Volume LI – Number 2

Cameron H. Bell

Abstract: The internet and computerization have revolutionized how humans and states interact. However, with these new technologies comes a new arena for conflict between states. The definition of aggression under U.N. General Assembly Resolution 3314 is inadequate in addressing these new threats. This work suggests the addition of an inclusive definition of cyber warfare to the current internationally accepted definition of aggression. Additionally, through analysis of cyber attacks on Estonia, Georgia, Iran, the Philippines, and the United States, this work will show that while cyber attacks violate international law under Resolution 2625, and should be considered acts of aggression, the language of Resolution 3314 is such that these attacks do not meet the current legal definition of aggression. Moreover, this analysis will show that, through the use of cyber weapons, states have successfully circumvented Resolution 3314, allowing aggressor states to take destabilizing actions with near impunity.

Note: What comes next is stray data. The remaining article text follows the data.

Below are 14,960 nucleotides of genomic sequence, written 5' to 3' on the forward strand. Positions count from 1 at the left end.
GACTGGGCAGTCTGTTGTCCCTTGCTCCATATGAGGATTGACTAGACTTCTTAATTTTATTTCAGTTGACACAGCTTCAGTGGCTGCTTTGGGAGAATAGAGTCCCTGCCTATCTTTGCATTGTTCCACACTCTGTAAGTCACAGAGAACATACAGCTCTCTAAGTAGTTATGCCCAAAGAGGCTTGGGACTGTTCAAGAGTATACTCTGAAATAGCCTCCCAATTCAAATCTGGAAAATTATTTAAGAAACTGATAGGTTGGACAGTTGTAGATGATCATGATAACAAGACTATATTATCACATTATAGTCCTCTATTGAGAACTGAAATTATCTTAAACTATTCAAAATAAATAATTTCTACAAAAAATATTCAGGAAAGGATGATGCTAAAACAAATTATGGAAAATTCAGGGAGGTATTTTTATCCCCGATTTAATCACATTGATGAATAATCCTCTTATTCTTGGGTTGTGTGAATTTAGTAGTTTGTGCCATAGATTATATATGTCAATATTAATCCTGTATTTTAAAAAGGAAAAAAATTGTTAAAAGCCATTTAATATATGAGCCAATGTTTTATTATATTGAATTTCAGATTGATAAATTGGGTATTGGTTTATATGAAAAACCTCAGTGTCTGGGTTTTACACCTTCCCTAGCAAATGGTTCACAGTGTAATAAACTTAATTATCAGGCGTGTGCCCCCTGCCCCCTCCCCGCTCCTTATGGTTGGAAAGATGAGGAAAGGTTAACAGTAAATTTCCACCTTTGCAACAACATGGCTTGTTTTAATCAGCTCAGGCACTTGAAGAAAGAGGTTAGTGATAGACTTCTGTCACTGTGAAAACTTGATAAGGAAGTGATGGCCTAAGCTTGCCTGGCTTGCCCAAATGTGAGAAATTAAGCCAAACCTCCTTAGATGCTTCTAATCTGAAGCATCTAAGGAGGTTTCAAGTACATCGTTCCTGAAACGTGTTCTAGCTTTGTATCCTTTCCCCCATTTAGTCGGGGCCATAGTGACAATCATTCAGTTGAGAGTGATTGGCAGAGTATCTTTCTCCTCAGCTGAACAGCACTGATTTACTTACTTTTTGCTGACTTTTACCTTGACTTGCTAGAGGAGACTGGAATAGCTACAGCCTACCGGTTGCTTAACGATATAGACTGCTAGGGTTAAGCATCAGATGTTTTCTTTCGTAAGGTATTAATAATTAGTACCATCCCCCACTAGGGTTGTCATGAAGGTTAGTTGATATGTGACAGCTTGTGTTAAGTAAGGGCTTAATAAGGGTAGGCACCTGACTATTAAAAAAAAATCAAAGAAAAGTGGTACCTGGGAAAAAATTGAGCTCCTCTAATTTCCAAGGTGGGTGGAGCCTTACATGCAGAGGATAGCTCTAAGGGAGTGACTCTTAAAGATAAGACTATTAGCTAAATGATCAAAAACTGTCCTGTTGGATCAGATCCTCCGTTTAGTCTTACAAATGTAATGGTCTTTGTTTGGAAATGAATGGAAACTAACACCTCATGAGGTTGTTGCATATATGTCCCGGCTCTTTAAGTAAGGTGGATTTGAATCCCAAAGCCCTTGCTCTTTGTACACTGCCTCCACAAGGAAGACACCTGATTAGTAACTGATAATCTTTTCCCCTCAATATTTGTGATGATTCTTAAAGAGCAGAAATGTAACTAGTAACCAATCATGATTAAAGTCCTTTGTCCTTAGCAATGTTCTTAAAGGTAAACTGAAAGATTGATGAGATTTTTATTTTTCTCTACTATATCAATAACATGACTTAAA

Keywords: International legal system, definition of aggression, cyber warfare, Resolution 3314, cyber attack, international law, Stuxnet, Russo-Georgian War.

About the Author: Cameron H. Bell is an undergraduate student at Towson University in Baltimore, Maryland. Upon graduating hewill receive Bachelor’s Degrees in History and Asian Studies.

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